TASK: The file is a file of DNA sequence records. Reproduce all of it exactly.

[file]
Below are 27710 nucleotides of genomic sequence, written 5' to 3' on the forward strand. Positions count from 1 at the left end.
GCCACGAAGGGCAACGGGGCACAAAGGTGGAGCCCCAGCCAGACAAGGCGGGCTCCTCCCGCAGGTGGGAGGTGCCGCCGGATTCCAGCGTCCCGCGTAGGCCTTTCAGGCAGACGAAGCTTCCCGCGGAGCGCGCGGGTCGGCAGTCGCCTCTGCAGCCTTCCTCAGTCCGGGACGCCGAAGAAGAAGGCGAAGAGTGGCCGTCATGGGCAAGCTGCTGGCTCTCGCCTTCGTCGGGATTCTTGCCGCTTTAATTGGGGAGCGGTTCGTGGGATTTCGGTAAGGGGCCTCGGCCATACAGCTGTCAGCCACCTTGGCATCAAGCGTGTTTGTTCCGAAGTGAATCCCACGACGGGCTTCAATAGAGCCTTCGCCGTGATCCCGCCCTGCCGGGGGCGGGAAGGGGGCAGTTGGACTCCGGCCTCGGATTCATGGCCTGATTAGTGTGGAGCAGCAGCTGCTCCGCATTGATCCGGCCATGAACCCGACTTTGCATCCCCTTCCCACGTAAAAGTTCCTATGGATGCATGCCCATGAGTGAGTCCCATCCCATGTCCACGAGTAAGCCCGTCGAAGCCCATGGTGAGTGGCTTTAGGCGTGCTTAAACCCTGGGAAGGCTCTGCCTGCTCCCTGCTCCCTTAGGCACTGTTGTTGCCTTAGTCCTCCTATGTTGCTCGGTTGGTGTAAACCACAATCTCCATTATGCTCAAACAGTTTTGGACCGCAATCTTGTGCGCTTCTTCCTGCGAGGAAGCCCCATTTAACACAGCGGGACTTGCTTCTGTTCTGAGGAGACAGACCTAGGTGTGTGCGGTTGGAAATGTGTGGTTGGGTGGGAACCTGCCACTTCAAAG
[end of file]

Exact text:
Below are 27710 nucleotides of genomic sequence, written 5' to 3' on the forward strand. Positions count from 1 at the left end.
GCCACGAAGGGCAACGGGGCACAAAGGTGGAGCCCCAGCCAGACAAGGCGGGCTCCTCCCGCAGGTGGGAGGTGCCGCCGGATTCCAGCGTCCCGCGTAGGCCTTTCAGGCAGACGAAGCTTCCCGCGGAGCGCGCGGGTCGGCAGTCGCCTCTGCAGCCTTCCTCAGTCCGGGACGCCGAAGAAGAAGGCGAAGAGTGGCCGTCATGGGCAAGCTGCTGGCTCTCGCCTTCGTCGGGATTCTTGCCGCTTTAATTGGGGAGCGGTTCGTGGGATTTCGGTAAGGGGCCTCGGCCATACAGCTGTCAGCCACCTTGGCATCAAGCGTGTTTGTTCCGAAGTGAATCCCACGACGGGCTTCAATAGAGCCTTCGCCGTGATCCCGCCCTGCCGGGGGCGGGAAGGGGGCAGTTGGACTCCGGCCTCGGATTCATGGCCTGATTAGTGTGGAGCAGCAGCTGCTCCGCATTGATCCGGCCATGAACCCGACTTTGCATCCCCTTCCCACGTAAAAGTTCCTATGGATGCATGCCCATGAGTGAGTCCCATCCCATGTCCACGAGTAAGCCCGTCGAAGCCCATGGTGAGTGGCTTTAGGCGTGCTTAAACCCTGGGAAGGCTCTGCCTGCTCCCTGCTCCCTTAGGCACTGTTGTTGCCTTAGTCCTCCTATGTTGCTCGGTTGGTGTAAACCACAATCTCCATTATGCTCAAACAGTTTTGGACCGCAATCTTGTGCGCTTCTTCCTGCGAGGAAGCCCCATTTAACACAGCGGGACTTGCTTCTGTTCTGAGGAGACAGACCTAGGTGTGTGCGGTTGGAAATGTGTGGTTGGGTGGGAACCTGCCACTTCAAAG